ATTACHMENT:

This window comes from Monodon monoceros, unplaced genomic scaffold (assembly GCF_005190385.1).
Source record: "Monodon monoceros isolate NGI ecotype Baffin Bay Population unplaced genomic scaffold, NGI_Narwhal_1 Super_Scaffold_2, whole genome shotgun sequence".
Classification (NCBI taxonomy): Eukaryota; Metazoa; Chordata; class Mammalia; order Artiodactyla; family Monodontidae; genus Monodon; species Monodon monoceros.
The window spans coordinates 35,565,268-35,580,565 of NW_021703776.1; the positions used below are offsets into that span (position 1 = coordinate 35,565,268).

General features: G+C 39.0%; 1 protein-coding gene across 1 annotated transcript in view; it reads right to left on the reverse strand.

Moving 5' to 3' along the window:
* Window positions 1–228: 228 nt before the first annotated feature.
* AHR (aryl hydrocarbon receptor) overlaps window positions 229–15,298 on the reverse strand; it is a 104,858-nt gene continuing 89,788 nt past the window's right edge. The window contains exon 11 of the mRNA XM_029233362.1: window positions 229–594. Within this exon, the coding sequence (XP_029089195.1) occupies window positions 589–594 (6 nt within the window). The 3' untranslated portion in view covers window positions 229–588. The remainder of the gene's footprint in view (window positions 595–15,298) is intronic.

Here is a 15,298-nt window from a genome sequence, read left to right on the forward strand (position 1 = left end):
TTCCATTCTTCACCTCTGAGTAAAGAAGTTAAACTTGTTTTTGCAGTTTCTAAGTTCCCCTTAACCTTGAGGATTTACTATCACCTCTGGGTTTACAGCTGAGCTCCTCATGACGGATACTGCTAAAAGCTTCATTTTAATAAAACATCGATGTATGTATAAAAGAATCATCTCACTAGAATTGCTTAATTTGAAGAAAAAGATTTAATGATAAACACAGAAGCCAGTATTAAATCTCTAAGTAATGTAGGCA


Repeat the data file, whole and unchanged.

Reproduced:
This window comes from Monodon monoceros, unplaced genomic scaffold (assembly GCF_005190385.1).
Source record: "Monodon monoceros isolate NGI ecotype Baffin Bay Population unplaced genomic scaffold, NGI_Narwhal_1 Super_Scaffold_2, whole genome shotgun sequence".
Classification (NCBI taxonomy): Eukaryota; Metazoa; Chordata; class Mammalia; order Artiodactyla; family Monodontidae; genus Monodon; species Monodon monoceros.
The window spans coordinates 35,565,268-35,580,565 of NW_021703776.1; the positions used below are offsets into that span (position 1 = coordinate 35,565,268).

General features: G+C 39.0%; 1 protein-coding gene across 1 annotated transcript in view; it reads right to left on the reverse strand.

Moving 5' to 3' along the window:
* Window positions 1–228: 228 nt before the first annotated feature.
* AHR (aryl hydrocarbon receptor) overlaps window positions 229–15,298 on the reverse strand; it is a 104,858-nt gene continuing 89,788 nt past the window's right edge. The window contains exon 11 of the mRNA XM_029233362.1: window positions 229–594. Within this exon, the coding sequence (XP_029089195.1) occupies window positions 589–594 (6 nt within the window). The 3' untranslated portion in view covers window positions 229–588. The remainder of the gene's footprint in view (window positions 595–15,298) is intronic.

Here is a 15,298-nt window from a genome sequence, read left to right on the forward strand (position 1 = left end):
TTCCATTCTTCACCTCTGAGTAAAGAAGTTAAACTTGTTTTTGCAGTTTCTAAGTTCCCCTTAACCTTGAGGATTTACTATCACCTCTGGGTTTACAGCTGAGCTCCTCATGACGGATACTGCTAAAAGCTTCATTTTAATAAAACATCGATGTATGTATAAAAGAATCATCTCACTAGAATTGCTTAATTTGAAGAAAAAGATTTAATGATAAACACAGAAGCCAGTATTAAATCTCTAAGTAATGTAGGCA